Thu, Apr. 14, 2016, 4:30pm - 6:00pm
Frick Chemistry Laboratory, Taylor Auditorium
Host: Robert Knowles
Chemists to a Chemical Synapse: Design, Synthesis, and Use of Imaging Probes and Experimental Therapeutics in the Brain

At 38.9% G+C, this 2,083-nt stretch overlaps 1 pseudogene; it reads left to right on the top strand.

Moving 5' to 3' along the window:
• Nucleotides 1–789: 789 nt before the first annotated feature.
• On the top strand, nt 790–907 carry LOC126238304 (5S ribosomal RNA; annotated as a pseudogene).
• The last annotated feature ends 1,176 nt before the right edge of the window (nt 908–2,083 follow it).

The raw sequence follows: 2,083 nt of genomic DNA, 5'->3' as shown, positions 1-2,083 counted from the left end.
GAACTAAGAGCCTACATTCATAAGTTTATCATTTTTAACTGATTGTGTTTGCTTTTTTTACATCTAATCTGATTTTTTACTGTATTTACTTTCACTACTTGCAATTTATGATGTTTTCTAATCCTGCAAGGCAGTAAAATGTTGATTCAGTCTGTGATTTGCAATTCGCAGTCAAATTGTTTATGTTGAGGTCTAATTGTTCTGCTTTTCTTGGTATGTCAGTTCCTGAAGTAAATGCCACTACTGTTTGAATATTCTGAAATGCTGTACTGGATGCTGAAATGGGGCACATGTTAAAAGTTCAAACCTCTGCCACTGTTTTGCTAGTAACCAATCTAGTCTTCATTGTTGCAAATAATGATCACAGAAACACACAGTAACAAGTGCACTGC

In this lecture I will discuss our progress on the pursuit of two interconnected long-term goals: visualization and repair of synaptic function with chemical tools. First, I will describe how this overarching theme led us to the development of conceptually new imaging agents, termed fluorescent false neurotransmitters (or FFNs). FFN probes as fluorescent tracers of endogenous neurotransmitters enable microscopic imaging of neurotransmitter release from individual presynaptic sites and form the basis of experimental platforms that afford new insights into functional properties of synapses and effects of drugs. Generality of the FFN concept including the strengths and limitations will be discussed. As a second topic, I will describe how three structurally distinct compounds (one synthetic pharmaceutical and two natural products) with remarkable clinical and preclinical activities led us to the opioid receptors and their signaling. An update on synthetic, pharmacological and behavioral projects will be provided. Throughout the lecture I will touch on the gaps in the current understanding of relationships between the different levels of complexity (from molecules to cells, circuits to organisms) in the context of drug and chemical probe development.